How do hurricanes affect the hydrosphere is a fascinating question.
Heat from the sun makes ocean water warmer, creating water vapor by evaporation. When water vapor condenses, heat is released, helping fuel storms.
Storms have a massive impact on coastal communities.
Hurricanes impact all these spheres. Atmospheric patterns are so complex that prediction and study of hurricanes are most difficult.
For a hurricane to form, the water must be at least 80 degrees Fahrenheit warm and around 164 feet deep.
They occur when:
- Storms move over areas where ocean water is warm
- There are low winds outside the storm
- There is much moisture.
When winds cross warm ocean water, moist air rises rapidly. As it does so, it cools and condenses, forming sizable storm clouds and releasing much heat, which causes strong winds.
These winds push even hotter air upward. Hurricanes have winds of 74 mph or more. A major hurricane has winds of at least 111 mph. 39 through 73 mph makes it a tropical storm.
In the northern hemisphere, hurricane season lasts from June through November. Hurricanes normally take days to develop, with two being the minimum.
If there is a cluster of thunderstorms, however, it could take as little as one day.
People residing near the coast usually have a few days’ warning of a hurricane. This gives them time to leave the scene.
Hurricanes usually last from 12 through 24 hours. Hurricane John earned a Guinness World Record when it lasted over a month in 1994.
The deadliest hurricane to ever hit the United States was the Great Galveston Hurricane of 1900. This killed something from 8,000 through 12,000 people.
The most expensive natural disaster in U.S. history was Hurricane Katrina in 2005, costing $170 bn.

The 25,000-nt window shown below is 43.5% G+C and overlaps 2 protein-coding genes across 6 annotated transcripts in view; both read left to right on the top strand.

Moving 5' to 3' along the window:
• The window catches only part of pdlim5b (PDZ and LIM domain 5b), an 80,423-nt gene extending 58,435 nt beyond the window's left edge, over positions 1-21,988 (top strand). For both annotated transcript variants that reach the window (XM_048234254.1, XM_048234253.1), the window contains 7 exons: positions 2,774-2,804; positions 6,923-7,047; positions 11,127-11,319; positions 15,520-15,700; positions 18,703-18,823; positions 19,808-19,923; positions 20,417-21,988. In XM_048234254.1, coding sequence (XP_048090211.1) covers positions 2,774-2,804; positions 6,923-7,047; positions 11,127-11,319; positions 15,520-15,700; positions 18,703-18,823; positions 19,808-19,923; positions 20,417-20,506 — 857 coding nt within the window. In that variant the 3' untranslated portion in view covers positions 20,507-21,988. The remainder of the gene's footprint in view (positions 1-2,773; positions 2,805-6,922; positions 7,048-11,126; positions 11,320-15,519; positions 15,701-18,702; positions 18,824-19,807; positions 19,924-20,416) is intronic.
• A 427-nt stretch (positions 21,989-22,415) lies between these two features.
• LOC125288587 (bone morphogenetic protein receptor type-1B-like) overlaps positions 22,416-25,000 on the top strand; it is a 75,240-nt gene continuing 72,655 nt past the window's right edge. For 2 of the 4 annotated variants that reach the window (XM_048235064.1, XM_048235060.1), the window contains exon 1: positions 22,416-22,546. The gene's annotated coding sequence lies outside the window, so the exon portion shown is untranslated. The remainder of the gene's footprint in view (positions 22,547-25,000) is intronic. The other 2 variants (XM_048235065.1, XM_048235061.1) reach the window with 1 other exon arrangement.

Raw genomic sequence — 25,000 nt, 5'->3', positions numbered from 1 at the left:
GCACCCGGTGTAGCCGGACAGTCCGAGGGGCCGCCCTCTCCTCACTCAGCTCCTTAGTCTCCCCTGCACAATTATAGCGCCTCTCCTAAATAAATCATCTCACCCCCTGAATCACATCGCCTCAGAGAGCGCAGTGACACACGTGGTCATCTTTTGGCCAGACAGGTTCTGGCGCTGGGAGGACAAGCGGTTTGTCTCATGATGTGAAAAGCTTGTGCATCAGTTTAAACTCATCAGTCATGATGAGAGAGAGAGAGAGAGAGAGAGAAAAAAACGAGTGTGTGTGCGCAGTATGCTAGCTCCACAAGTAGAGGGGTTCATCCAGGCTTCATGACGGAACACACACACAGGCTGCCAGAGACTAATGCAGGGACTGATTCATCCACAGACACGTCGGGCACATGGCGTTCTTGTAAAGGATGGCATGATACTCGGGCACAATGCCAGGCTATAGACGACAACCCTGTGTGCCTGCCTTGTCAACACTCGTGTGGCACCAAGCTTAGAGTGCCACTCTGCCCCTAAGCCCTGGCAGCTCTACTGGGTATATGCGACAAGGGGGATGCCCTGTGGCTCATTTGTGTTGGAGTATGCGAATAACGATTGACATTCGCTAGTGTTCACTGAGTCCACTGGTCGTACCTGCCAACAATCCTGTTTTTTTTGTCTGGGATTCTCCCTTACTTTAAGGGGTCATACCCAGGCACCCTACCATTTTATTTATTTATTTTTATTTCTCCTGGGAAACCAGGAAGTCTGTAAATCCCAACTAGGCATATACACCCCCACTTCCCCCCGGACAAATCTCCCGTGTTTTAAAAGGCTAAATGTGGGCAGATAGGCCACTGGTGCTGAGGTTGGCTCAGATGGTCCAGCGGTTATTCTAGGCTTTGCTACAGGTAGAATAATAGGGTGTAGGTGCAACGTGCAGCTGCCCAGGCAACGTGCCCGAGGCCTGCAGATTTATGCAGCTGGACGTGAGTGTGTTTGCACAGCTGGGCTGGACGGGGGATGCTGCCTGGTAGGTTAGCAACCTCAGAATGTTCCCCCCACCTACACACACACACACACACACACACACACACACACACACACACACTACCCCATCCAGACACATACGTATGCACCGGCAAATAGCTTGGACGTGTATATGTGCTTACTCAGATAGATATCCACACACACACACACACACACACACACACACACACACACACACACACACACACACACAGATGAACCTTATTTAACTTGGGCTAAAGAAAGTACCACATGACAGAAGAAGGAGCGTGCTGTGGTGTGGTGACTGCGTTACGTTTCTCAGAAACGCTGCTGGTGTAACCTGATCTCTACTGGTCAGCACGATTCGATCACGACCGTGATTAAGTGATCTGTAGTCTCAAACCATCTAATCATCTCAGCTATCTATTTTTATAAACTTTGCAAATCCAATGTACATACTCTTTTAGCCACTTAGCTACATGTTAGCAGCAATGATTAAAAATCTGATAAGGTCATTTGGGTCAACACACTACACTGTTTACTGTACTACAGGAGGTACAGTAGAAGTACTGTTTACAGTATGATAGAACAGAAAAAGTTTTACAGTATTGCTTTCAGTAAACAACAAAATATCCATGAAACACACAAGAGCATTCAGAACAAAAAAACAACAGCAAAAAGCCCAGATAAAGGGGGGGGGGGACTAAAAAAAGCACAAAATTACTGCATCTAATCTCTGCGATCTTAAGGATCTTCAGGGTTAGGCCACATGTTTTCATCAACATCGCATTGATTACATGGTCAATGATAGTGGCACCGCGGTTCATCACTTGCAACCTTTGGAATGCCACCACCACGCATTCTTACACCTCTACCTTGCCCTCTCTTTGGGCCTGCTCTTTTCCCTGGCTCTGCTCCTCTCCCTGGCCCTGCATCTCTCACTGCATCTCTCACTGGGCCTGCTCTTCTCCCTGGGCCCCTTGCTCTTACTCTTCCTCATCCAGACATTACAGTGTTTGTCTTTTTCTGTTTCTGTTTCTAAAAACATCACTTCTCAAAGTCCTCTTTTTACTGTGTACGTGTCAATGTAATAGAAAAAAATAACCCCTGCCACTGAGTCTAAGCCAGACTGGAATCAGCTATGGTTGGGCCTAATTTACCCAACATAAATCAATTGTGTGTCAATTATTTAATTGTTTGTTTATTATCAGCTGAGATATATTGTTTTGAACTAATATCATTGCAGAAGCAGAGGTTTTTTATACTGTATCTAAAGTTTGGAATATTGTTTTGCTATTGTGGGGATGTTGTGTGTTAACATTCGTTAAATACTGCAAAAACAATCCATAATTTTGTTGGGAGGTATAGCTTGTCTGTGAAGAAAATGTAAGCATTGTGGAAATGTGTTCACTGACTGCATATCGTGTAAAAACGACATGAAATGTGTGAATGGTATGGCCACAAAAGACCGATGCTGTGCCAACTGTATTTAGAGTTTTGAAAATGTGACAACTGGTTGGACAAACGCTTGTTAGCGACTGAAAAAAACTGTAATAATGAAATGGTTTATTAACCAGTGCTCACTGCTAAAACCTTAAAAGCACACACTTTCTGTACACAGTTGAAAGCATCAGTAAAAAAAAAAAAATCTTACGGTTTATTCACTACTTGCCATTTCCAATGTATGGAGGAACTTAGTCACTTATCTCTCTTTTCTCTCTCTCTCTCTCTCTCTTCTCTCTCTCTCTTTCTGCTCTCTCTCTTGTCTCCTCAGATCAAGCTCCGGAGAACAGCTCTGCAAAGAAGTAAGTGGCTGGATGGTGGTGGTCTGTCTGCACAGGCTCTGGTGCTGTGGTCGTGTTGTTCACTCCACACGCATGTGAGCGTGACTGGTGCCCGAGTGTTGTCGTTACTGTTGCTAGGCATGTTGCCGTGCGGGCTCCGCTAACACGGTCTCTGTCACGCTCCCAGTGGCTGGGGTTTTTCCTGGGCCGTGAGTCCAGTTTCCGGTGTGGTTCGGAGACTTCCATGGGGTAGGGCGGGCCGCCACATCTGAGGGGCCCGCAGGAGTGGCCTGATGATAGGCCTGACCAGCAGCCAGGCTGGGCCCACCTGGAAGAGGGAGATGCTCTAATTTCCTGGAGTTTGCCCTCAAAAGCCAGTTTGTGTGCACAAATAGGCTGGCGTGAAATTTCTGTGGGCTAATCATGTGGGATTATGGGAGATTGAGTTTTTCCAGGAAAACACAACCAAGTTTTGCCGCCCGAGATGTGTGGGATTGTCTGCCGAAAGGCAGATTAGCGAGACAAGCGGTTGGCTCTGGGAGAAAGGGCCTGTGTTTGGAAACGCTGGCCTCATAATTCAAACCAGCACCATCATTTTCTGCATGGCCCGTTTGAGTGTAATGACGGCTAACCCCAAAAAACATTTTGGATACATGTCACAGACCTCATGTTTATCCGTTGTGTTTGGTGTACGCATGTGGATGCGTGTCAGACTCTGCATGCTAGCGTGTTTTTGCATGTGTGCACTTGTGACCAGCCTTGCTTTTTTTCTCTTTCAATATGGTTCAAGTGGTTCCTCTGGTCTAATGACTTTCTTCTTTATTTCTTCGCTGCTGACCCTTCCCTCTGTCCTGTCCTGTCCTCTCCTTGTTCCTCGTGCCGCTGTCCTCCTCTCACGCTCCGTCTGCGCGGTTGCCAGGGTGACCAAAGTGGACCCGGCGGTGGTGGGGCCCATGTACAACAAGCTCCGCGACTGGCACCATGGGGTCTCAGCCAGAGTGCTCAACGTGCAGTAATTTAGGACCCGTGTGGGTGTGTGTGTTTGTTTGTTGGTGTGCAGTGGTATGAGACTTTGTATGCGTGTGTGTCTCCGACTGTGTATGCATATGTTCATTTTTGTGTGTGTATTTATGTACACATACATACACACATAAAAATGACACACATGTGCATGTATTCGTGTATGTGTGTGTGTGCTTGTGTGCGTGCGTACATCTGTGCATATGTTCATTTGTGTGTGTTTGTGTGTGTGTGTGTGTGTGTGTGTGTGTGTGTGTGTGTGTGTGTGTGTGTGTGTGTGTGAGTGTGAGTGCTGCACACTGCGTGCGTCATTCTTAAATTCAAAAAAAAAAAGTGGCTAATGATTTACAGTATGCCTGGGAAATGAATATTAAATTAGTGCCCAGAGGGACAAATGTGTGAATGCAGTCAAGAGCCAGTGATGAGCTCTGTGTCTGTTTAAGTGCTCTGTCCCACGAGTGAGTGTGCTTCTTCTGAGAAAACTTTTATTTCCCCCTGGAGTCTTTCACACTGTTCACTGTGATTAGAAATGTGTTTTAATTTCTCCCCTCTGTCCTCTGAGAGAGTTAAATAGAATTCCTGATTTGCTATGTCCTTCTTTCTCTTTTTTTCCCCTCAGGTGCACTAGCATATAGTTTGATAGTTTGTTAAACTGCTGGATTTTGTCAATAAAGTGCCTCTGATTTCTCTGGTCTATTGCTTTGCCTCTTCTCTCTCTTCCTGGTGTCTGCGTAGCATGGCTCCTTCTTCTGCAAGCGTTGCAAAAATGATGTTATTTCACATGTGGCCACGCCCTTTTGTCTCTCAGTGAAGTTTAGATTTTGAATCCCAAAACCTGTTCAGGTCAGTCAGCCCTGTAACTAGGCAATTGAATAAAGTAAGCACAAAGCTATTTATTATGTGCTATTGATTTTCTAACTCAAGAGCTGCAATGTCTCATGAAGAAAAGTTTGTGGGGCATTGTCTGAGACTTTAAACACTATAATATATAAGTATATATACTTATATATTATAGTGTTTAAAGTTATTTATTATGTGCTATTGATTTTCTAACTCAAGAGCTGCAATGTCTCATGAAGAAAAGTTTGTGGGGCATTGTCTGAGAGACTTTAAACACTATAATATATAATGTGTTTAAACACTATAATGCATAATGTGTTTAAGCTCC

Hurricanes over the ocean are dangerous to ships at sea. Many shipwrecks were caused in the days before modern weather forecasting.
Oil and gas platforms, however, are unable to move, leaving them open to damage.
The impact of a hurricane might last for years or even decades. Worldwide, around 10,000 people die each year due to hurricanes and tropical storms.
It is widely believed that climate change will lead to more hurricanes because the temperature of oceans will rise. This is the subject of much research.
Studies revealed that climate change substantially increased the intensity of Hurricanes Harvey in 2017 and Florence in 2018.
Michael Oppenheimer, professor of geosciences and international affairs at Princeton University, warned, “It’s not a pretty picture. … [W]e expect future hurricanes to leave an even greater trail of damage in their wake.”
What NASA’s take?
There’s also the opinion of NASA to consider.
The co-director of the Center for Climate Sciences at NASA’s Jet Propulsion Laboratory in Pasadena, California, who also leads the science team of the Atmospheric Infrared Sounder instrument on NASA’s Aqua satellite, Joao Teixeira, called it “a relatively well-accepted fact”.
As global temperatures increase, extreme rainfall will most likely also increase. But he noted, “Beyond that, we’re still learning.”
A Study by NASA
A study by NASA in 2018 found that for every 1.8 degrees Fahrenheit that sea surface temperature increased, the number of extreme storms rose up by around 21 percent.
Considering current projections of the global climate, extreme storms would increase by 60 percent by the year 2100.